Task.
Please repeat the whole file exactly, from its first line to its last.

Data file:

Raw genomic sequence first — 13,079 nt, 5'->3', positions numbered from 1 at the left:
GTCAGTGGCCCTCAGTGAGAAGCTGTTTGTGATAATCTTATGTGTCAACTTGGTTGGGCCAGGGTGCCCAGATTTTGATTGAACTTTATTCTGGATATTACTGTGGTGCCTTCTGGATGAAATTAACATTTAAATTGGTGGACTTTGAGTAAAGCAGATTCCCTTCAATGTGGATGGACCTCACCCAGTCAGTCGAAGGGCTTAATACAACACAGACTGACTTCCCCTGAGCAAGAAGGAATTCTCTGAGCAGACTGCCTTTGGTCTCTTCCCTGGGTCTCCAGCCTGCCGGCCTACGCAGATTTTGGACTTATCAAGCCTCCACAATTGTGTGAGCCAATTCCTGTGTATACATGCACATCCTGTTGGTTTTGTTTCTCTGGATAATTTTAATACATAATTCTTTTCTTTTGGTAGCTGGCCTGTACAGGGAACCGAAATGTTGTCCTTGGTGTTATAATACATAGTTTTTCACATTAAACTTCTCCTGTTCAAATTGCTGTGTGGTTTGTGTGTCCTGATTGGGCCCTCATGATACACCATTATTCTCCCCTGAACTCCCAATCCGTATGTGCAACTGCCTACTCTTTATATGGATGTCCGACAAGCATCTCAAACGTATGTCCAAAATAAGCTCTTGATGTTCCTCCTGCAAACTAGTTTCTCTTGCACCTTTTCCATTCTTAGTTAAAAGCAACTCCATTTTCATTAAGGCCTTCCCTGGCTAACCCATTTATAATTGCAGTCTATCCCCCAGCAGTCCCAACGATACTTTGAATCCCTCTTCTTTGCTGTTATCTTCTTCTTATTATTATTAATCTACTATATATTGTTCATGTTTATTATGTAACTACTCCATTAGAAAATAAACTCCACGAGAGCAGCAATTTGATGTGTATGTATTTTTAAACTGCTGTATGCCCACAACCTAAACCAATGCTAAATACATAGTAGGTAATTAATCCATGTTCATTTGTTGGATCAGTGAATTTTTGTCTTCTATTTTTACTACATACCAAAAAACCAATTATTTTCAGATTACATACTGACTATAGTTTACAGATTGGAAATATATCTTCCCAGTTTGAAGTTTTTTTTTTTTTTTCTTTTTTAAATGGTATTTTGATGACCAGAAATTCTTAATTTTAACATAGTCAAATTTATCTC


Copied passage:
Raw genomic sequence first — 13,079 nt, 5'->3', positions numbered from 1 at the left:
GTCAGTGGCCCTCAGTGAGAAGCTGTTTGTGATAATCTTATGTGTCAACTTGGTTGGGCCAGGGTGCCCAGATTTTGATTGAACTTTATTCTGGATATTACTGTGGTGCCTTCTGGATGAAATTAACATTTAAATTGGTGGACTTTGAGTAAAGCAGATTCCCTTCAATGTGGATGGACCTCACCCAGTCAGTCGAAGGGCTTAATACAACACAGACTGACTTCCCCTGAGCAAGAAGGAATTCTCTGAGCAGACTGCCTTTGGTCTCTTCCCTGGGTCTCCAGCCTGCCGGCCTACGCAGATTTTGGACTTATCAAGCCTCCACAATTGTGTGAGCCAATTCCTGTGTATACATGCACATCCTGTTGGTTTTGTTTCTCTGGATAATTTTAATACATAATTCTTTTCTTTTGGTAGCTGGCCTGTACAGGGAACCGAAATGTTGTCCTTGGTGTTATAATACATAGTTTTTCACATTAAACTTCTCCTGTTCAAATTGCTGTGTGGTTTGTGTGTCCTGATTGGGCCCTCATGATACACCATTATTCTCCCCTGAACTCCCAATCCGTATGTGCAACTGCCTACTCTTTATATGGATGTCCGACAAGCATCTCAAACGTATGTCCAAAATAAGCTCTTGATGTTCCTCCTGCAAACTAGTTTCTCTTGCACCTTTTCCATTCTTAGTTAAAAGCAACTCCATTTTCATTAAGGCCTTCCCTGGCTAACCCATTTATAATTGCAGTCTATCCCCCAGCAGTCCCAACGATACTTTGAATCCCTCTTCTTTGCTGTTATCTTCTTCTTATTATTATTAATCTACTATATATTGTTCATGTTTATTATGTAACTACTCCATTAGAAAATAAACTCCACGAGAGCAGCAATTTGATGTGTATGTATTTTTAAACTGCTGTATGCCCACAACCTAAACCAATGCTAAATACATAGTAGGTAATTAATCCATGTTCATTTGTTGGATCAGTGAATTTTTGTCTTCTATTTTTACTACATACCAAAAAACCAATTATTTTCAGATTACATACTGACTATAGTTTACAGATTGGAAATATATCTTCCCAGTTTGAAGTTTTTTTTTTTTTTTCTTTTTTAAATGGTATTTTGATGACCAGAAATTCTTAATTTTAACATAGTCAAATTTATCTC